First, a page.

Ray Wijewardene’s vision for energy security of Sri Lanka – and of other developing countries in the tropics – was derived from his reflections on the meaning of "independence". To him, it meant "non-dependence" on outside sources for basic needs such as food, nutrition, health and, of course, energy.
As he said in 2007: “We in Sri Lanka have come very close to dependence upon the outside world for such basic rights as food and health. Quite apart from energy!”
Ray was deeply concerned that Sri Lanka was importing ever-increasing quantities of petroleum for transport and electricity generation. The country was paying its hard-earned foreign exchange to not only buy oil but also the air pollution that came with it. Starting coal-fired electricity generation plants would increase our addiction to another fossil fuel, he cautioned.
In his view, this was both short-sighted and avoidable. He argued that there was no need to rely on ancient, fossilised biomass -- which is what oil and coal really are -- when such biomass could be grown and harvested here and now!
Sri Lanka is uniquely located within the humid and tropical regions of the world, and blessed through year-round sunshine, with year-round photosynthesis to derive year-round (plant) growth, for the sustained production of energy and of fertility.
- Ray Wijewardene
Starting in 1985, he advocated generating a share of Sri Lanka’s future electrical energy needs by cultivating biomass. This concept of Dendro Power was initially ridiculed and dismissed as unviable; Ray’s meticulous research, advocacy and persistence eventually paid off.
He built a small dendro power plant to show how dependence on imported oil could be reduced by literally ‘growing our energy’. The national dendro plan that he drew up with P G Joseph would not affect food production (it uses only marginal land), can generate many rural jobs, and is carbon neutral.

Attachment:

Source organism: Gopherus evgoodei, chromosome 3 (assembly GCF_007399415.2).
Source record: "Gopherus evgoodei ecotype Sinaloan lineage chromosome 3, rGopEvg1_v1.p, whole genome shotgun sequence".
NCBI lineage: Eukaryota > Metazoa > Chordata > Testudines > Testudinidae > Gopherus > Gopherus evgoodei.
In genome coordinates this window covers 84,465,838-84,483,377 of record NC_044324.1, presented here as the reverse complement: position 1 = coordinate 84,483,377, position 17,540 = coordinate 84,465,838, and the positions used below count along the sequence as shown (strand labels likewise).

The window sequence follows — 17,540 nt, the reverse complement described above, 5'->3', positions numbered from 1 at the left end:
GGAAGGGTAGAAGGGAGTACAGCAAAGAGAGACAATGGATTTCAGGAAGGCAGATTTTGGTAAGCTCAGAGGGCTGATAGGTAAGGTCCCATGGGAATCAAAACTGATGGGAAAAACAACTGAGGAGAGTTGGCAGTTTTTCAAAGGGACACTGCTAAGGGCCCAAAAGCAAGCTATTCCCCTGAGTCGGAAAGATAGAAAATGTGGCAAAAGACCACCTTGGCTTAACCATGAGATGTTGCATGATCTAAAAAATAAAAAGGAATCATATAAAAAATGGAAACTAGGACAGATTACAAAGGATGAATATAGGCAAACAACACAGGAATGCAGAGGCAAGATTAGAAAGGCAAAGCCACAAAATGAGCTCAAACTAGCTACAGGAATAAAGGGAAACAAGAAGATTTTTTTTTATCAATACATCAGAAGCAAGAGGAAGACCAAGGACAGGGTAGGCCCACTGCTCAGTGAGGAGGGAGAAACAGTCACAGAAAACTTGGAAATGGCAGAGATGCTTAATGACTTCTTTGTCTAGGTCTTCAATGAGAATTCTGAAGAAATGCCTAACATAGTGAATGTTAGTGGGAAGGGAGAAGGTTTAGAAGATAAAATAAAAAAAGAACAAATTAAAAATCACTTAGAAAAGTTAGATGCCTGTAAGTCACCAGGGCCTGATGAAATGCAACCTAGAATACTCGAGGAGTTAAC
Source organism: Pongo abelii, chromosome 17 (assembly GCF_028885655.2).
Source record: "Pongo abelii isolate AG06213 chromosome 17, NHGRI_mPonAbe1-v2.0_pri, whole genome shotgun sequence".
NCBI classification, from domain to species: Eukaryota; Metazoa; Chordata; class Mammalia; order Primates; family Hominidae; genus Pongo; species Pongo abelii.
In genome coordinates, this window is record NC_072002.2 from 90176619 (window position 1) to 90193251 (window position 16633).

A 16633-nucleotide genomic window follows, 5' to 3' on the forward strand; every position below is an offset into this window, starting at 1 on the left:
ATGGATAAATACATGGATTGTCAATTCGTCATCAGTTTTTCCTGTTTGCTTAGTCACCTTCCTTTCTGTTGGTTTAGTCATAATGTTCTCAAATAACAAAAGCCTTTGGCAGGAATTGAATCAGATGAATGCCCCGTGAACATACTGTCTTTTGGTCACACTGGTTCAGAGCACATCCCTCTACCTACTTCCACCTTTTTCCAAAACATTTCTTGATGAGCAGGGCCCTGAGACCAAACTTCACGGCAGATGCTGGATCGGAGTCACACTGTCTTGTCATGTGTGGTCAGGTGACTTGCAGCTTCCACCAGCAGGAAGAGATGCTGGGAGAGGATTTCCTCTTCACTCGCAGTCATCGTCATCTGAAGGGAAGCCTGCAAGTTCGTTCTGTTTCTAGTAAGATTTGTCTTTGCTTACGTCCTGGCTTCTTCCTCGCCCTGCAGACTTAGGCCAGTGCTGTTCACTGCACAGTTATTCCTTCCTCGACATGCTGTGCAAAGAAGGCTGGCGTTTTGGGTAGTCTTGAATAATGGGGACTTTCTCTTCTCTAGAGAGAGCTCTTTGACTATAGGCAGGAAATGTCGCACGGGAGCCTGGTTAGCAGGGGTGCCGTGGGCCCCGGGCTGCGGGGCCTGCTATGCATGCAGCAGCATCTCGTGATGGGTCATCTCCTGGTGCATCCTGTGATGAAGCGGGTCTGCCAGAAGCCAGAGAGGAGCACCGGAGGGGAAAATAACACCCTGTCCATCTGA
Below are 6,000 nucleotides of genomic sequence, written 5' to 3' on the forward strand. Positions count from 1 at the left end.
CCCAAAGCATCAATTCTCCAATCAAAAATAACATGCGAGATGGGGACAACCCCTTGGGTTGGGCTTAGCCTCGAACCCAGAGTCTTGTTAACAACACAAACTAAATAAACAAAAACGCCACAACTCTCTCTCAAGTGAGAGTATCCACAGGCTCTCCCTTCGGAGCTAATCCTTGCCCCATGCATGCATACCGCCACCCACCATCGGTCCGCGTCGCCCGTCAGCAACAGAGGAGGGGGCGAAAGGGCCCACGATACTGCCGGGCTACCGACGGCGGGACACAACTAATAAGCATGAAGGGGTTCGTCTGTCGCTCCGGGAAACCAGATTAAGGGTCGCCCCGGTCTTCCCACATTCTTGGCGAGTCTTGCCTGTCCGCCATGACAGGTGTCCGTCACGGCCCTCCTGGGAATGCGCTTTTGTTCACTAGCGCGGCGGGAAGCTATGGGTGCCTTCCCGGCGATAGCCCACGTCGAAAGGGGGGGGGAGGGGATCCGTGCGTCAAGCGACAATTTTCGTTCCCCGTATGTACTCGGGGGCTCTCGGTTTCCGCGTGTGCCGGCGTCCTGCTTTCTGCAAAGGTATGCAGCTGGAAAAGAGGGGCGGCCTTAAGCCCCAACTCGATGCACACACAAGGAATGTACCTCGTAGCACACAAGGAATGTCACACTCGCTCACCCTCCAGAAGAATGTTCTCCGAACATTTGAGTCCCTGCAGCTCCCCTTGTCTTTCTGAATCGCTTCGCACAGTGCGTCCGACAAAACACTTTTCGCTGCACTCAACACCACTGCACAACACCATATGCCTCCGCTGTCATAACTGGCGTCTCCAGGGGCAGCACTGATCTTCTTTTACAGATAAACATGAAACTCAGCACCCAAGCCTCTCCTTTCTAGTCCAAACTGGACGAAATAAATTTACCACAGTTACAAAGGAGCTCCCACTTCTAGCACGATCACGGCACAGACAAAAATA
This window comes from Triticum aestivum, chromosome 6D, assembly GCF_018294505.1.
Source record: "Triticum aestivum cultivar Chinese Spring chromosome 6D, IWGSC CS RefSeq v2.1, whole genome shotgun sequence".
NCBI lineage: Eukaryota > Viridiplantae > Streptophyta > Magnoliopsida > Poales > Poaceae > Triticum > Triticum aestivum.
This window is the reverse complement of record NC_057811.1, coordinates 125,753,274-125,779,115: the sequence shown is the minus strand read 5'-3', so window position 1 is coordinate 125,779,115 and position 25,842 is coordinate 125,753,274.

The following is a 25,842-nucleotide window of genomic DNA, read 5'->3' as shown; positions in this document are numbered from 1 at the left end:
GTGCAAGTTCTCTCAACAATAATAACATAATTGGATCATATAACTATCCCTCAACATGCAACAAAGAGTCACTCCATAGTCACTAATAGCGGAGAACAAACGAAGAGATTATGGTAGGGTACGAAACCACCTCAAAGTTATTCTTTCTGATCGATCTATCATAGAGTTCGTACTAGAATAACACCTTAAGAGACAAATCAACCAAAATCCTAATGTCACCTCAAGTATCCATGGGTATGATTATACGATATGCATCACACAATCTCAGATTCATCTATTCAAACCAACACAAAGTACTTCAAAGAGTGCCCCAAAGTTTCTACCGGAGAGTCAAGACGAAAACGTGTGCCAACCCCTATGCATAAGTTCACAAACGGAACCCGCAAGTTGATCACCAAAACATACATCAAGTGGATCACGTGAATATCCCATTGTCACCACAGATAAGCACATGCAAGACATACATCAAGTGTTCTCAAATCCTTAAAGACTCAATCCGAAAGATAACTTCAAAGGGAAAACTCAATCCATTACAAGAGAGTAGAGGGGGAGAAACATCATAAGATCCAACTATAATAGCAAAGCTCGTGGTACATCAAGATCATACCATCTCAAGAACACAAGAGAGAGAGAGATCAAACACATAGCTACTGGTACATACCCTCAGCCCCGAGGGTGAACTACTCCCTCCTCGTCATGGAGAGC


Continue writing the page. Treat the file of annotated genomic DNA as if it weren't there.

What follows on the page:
For details, see Ray Wijewardene: Bio energy promoter by P G Joseph
Ray also studied and experimented with other types of renewable energy: solar, wind and mini/micro hydro. He worked with both the Sri Lanka Sustainable Energy Authority, a state agency, and the Energy Forum of Sri Lanka, a non-profit organisation promoting renewable and distributed forms of energy.
He urged planners, researchers and activists to aim for a mix of energy sources and solutions: “Let us not drown ourselves in the myth of dependence on just one or two (possibly-sustainable) energies: neither just hydro, nor just solar, nor just wind, nor just biomass. The developed world around has provided ample evidence of the futility of such blinkered, or one-tracked, vision.”
He also wanted them to address issues of storage – “the ability to store our energies from season to season from periods of glut to periods of scarcity.”
For further discussions, see:
Ray Wijewardene: The Visionary
By Asoka Abeygunawardana, Executive Director, Energy Forum of Sri Lanka
Daily Mirror, 20 August 2010